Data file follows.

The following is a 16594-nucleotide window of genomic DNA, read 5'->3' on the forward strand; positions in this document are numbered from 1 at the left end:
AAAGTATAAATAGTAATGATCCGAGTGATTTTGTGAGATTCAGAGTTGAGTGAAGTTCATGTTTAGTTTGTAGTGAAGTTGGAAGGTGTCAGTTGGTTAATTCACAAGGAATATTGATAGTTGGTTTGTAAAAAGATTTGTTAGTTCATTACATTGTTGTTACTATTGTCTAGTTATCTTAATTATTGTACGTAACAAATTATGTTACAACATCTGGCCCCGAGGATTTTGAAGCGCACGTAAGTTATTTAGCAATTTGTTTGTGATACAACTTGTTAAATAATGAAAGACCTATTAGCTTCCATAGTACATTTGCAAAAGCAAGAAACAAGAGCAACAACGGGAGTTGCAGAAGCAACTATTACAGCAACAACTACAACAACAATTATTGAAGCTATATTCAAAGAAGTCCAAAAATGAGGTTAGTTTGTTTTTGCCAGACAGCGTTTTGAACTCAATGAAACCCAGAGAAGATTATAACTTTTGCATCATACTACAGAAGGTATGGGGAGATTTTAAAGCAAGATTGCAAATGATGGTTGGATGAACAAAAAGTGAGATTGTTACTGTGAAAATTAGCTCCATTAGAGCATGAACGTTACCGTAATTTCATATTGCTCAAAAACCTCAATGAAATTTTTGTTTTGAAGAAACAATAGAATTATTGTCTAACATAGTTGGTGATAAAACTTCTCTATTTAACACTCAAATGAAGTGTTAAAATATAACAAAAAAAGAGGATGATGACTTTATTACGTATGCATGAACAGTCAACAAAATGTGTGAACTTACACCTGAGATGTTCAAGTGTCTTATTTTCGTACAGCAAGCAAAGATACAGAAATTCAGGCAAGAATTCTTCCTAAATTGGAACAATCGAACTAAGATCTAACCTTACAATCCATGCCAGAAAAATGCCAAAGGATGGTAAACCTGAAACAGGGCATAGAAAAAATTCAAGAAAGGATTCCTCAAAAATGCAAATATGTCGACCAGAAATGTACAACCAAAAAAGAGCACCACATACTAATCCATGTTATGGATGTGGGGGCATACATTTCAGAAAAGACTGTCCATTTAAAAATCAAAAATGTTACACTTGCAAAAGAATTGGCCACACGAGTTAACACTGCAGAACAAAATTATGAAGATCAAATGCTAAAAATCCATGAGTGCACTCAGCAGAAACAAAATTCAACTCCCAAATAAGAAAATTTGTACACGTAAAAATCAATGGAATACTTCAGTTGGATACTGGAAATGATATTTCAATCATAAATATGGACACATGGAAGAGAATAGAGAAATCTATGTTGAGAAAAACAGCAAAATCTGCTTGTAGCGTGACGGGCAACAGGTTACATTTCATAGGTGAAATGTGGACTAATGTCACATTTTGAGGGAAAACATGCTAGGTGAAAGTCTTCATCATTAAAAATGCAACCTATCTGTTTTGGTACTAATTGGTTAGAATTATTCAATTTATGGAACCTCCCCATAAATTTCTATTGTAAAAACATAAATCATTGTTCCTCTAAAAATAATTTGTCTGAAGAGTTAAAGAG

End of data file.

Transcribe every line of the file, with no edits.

The following is a 16594-nucleotide window of genomic DNA, read 5'->3' on the forward strand; positions in this document are numbered from 1 at the left end:
AAAGTATAAATAGTAATGATCCGAGTGATTTTGTGAGATTCAGAGTTGAGTGAAGTTCATGTTTAGTTTGTAGTGAAGTTGGAAGGTGTCAGTTGGTTAATTCACAAGGAATATTGATAGTTGGTTTGTAAAAAGATTTGTTAGTTCATTACATTGTTGTTACTATTGTCTAGTTATCTTAATTATTGTACGTAACAAATTATGTTACAACATCTGGCCCCGAGGATTTTGAAGCGCACGTAAGTTATTTAGCAATTTGTTTGTGATACAACTTGTTAAATAATGAAAGACCTATTAGCTTCCATAGTACATTTGCAAAAGCAAGAAACAAGAGCAACAACGGGAGTTGCAGAAGCAACTATTACAGCAACAACTACAACAACAATTATTGAAGCTATATTCAAAGAAGTCCAAAAATGAGGTTAGTTTGTTTTTGCCAGACAGCGTTTTGAACTCAATGAAACCCAGAGAAGATTATAACTTTTGCATCATACTACAGAAGGTATGGGGAGATTTTAAAGCAAGATTGCAAATGATGGTTGGATGAACAAAAAGTGAGATTGTTACTGTGAAAATTAGCTCCATTAGAGCATGAACGTTACCGTAATTTCATATTGCTCAAAAACCTCAATGAAATTTTTGTTTTGAAGAAACAATAGAATTATTGTCTAACATAGTTGGTGATAAAACTTCTCTATTTAACACTCAAATGAAGTGTTAAAATATAACAAAAAAAGAGGATGATGACTTTATTACGTATGCATGAACAGTCAACAAAATGTGTGAACTTACACCTGAGATGTTCAAGTGTCTTATTTTCGTACAGCAAGCAAAGATACAGAAATTCAGGCAAGAATTCTTCCTAAATTGGAACAATCGAACTAAGATCTAACCTTACAATCCATGCCAGAAAAATGCCAAAGGATGGTAAACCTGAAACAGGGCATAGAAAAAATTCAAGAAAGGATTCCTCAAAAATGCAAATATGTCGACCAGAAATGTACAACCAAAAAAGAGCACCACATACTAATCCATGTTATGGATGTGGGGGCATACATTTCAGAAAAGACTGTCCATTTAAAAATCAAAAATGTTACACTTGCAAAAGAATTGGCCACACGAGTTAACACTGCAGAACAAAATTATGAAGATCAAATGCTAAAAATCCATGAGTGCACTCAGCAGAAACAAAATTCAACTCCCAAATAAGAAAATTTGTACACGTAAAAATCAATGGAATACTTCAGTTGGATACTGGAAATGATATTTCAATCATAAATATGGACACATGGAAGAGAATAGAGAAATCTATGTTGAGAAAAACAGCAAAATCTGCTTGTAGCGTGACGGGCAACAGGTTACATTTCATAGGTGAAATGTGGACTAATGTCACATTTTGAGGGAAAACATGCTAGGTGAAAGTCTTCATCATTAAAAATGCAACCTATCTGTTTTGGTACTAATTGGTTAGAATTATTCAATTTATGGAACCTCCCCATAAATTTCTATTGTAAAAACATAAATCATTGTTCCTCTAAAAATAATTTGTCTGAAGAGTTAAAGAG